Password System Error

I am trying to write a program which includes a three stage password.
The user is prompted with a question that has a single word answer. They must input the correct string to proceed to the second question, and again to reach the third.
In order to verify that the user has entered the correct code, I use the string compare function. However, the second or third stages frequently fail to correctly compare the input password to the correct existing password. The code is allowing the user to progress to the third stage regardless of what they enter as string 2.
One complexity added is that there are multiple accepted passwords to allow for flexibility with the input, such as the capitalization of the first character in the string.

Example code is provided below:
string name, trueName1, trueName2;
string trueName1= "John";
string trueName2= "john";

cout<< "Stage 1:" <<endl;
cout<< "Enter first name: ";
cin>> name;
if (( == 1) && ( ==1) )
	cout<<"Error - ID mismatch" <<endl;
	return 0;

This will work once, sometimes even twice in a row, but very frequently the second or third stage will fail to present any error, and allows the user to pass by entering any string.

Any suggestion as to what my issue might be would be greatly appreciated.

Last edited on
If I'm not mistaken, you're telling the computer to kick out the user on the instance that BOTH names match...which is not, of course, possible, unless there's something janky going on.
The compare function returns a 1 only if there is a mismatch between the first and second string, in this case name and trueName1/2. In this code, you are booted out if the password you enter generates a mismatch with both accepted passcodes. if it matches either of the provided (john, John) it skips the contents of the If and proceeds on to stage two/three etc.
Well, then you're probably having difficulty elsewhere in the code, like in the name class (which you, for some reason, named the same as your input string) or in the name::compare(string); function.
there is no class called 'name' in the code.
it is declared as a string in the beginning of the code i supplied.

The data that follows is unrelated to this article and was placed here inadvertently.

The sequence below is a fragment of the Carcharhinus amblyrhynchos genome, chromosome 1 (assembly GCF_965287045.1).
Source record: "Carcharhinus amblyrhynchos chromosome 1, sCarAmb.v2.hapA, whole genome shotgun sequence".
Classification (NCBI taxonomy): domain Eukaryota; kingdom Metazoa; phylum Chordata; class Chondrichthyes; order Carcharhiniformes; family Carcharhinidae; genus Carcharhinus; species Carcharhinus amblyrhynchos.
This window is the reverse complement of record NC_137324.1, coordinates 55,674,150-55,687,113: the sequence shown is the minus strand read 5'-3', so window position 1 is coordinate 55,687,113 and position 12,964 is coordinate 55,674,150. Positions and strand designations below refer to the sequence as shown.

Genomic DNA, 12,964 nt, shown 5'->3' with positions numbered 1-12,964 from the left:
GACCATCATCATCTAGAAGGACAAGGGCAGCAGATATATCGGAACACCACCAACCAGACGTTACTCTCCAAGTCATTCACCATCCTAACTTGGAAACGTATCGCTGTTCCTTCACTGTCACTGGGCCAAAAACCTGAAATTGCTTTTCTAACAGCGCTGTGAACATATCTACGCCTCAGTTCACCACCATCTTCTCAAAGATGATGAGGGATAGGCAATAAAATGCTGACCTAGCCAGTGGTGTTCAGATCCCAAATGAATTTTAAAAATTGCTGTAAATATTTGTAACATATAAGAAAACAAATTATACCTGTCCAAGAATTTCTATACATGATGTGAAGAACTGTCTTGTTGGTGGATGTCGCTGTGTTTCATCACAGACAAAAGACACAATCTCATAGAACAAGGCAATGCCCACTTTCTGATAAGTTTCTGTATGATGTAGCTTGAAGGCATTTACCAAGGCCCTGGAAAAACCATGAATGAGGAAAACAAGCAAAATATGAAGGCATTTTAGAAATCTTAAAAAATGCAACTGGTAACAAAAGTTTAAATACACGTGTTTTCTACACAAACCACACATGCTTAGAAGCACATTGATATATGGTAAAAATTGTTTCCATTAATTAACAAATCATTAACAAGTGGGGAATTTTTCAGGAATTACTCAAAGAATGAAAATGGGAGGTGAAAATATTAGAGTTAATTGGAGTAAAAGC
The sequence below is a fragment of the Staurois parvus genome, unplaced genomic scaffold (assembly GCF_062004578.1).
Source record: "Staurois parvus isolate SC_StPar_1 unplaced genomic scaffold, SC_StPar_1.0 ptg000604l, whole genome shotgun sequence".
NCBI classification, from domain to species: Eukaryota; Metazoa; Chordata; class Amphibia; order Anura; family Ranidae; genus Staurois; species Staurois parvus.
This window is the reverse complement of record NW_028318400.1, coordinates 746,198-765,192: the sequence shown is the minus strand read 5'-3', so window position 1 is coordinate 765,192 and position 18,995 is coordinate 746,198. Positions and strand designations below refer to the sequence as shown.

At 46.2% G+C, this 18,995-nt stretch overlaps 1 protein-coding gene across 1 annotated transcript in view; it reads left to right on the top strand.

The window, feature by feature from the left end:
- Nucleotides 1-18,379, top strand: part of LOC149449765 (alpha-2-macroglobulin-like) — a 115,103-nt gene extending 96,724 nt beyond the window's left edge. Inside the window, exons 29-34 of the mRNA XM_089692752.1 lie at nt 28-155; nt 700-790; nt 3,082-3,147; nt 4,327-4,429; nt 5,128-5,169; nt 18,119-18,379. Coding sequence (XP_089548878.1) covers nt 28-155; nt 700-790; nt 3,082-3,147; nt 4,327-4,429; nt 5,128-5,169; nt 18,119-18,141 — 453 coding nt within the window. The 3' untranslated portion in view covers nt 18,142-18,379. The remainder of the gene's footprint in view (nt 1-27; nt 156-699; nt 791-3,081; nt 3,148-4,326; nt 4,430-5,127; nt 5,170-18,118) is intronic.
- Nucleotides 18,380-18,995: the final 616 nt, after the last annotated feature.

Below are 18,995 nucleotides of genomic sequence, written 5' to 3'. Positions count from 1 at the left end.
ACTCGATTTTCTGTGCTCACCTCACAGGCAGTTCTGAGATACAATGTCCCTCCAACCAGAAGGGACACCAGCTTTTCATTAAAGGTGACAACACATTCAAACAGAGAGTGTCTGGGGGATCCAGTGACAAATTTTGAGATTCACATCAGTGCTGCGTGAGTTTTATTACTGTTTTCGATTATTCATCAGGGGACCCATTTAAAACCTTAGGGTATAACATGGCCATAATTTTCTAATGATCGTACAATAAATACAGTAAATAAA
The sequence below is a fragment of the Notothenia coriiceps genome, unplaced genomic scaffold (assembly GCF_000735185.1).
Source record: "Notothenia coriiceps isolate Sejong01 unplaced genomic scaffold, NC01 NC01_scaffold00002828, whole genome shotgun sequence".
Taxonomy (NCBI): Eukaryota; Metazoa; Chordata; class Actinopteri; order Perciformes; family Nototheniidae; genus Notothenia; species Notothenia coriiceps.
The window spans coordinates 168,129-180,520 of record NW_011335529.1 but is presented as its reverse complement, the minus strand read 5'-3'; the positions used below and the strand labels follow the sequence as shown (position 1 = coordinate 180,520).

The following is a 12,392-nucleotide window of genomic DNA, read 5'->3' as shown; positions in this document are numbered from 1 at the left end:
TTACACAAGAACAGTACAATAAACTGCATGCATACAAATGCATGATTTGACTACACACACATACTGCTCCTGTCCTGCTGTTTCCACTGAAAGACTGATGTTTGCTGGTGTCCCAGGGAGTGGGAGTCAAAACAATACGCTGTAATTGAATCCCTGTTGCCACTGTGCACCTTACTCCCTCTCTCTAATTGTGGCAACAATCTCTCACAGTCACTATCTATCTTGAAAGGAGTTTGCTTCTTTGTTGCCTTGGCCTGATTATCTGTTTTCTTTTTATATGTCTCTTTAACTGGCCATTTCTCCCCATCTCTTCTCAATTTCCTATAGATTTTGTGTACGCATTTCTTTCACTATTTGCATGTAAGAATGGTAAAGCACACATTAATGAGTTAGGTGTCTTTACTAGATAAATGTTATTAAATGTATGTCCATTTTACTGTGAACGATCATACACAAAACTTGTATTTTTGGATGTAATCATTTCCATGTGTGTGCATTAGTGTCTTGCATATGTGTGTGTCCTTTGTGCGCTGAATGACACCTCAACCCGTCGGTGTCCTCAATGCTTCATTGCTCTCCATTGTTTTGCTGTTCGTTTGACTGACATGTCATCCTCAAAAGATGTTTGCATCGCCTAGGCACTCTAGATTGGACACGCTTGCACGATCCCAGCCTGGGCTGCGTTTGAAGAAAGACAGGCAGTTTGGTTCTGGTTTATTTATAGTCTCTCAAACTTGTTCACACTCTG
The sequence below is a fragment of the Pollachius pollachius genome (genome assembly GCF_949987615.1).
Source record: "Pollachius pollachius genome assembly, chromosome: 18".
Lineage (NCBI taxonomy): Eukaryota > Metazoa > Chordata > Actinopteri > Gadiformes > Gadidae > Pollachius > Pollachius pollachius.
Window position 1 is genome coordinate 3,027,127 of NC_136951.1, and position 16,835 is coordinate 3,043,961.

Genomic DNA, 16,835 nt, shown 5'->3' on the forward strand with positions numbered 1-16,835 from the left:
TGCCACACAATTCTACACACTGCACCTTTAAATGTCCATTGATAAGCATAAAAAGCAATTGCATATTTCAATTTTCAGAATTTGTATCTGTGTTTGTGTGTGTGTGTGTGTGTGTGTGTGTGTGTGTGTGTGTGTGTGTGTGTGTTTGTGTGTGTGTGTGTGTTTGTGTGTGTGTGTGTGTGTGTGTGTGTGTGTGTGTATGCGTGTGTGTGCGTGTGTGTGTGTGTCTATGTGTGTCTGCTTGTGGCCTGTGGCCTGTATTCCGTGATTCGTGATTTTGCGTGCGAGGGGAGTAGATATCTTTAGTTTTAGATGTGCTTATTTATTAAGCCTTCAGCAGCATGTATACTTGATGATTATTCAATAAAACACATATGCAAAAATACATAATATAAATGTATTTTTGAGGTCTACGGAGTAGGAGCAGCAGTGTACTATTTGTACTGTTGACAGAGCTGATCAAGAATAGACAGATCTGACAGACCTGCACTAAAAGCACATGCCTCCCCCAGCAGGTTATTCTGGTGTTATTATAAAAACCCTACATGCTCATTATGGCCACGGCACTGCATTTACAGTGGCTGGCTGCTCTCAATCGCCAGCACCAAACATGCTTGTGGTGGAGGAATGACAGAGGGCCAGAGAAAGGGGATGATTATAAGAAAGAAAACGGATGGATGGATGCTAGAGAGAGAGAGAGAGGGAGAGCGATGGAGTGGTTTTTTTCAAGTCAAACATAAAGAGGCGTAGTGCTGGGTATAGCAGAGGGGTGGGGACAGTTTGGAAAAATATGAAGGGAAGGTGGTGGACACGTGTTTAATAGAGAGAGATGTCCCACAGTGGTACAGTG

In my code, the supplied section is immediately repeated using nothing different except for the strings. And the code will sometimes allow a nonmatching password from the user to skip the THEN portion of the IF statement. There is no external code acting on anything related to these variables or functions, so I am fairly confident that the error does not lie elsewhere.
Of course, there is a chance that i am wrong, given that I am unable to find the issue.
If anyone happens to have a suggestion for a more reliable method of string comparison, that would be equally appreciated.
If you really want to learn about string comparison, you could always
$man -m3 strncmp

I don't think that's going to work for you, though. I doubt you'd even be able to do it on your computer, although you could look it up online.

So if you don't have any external code effecting it, explain this:
Looks like a function call to me.

I think you're possibly having string or buffer overrun issues, since you said that you reuse this code another couple of times without any changes to anything except for the string contents.
alright, there is some confusion.
" the name class (which you, for some reason, named the same as your input string)"
the compare function is a function from the string class library. so yes, there is a class object called 'name', but it IS a string.

I have also tried flushing the cin buffer between every instance, but the issue persisted. I would expect buffer issues to include leftover characters in the cin buffer that would be entered into the followup cin calls, causing a password error that would automatically kick you out of the program. however, my issue is that I can't get the program to boot you out reliably.
I don't know if this persists in C++, but in C there is a huge difference between:
char * strName1 = "Joe";
char * strName2 = {'Joe'};

char pointers are how strings are implemented in C, so it's pretty equivalent. Given the massive difference between the two, you could also be having difficulty with your terminator.
Ah. I have found my issue. I was incorrectly remembering the functionality of the compare function. I mistakenly believed that it returns 1 for a mismatch and 0 for a match. This is not the case. it does return zero for a match, but the mismatch return value can vary, meaning that the code can be fixed by simply changing one portion of the IF condition. Instead of comparing every returned value to 1 ( == 1), i simply had to compare to zero, as this is the only reliably fast check for matching. ( != 0)

Thanks for your help ciphermagi, I always find it easier to figure out my error when i have a wall to bounce my thoughts off of.
Don't forget to click 'solved'
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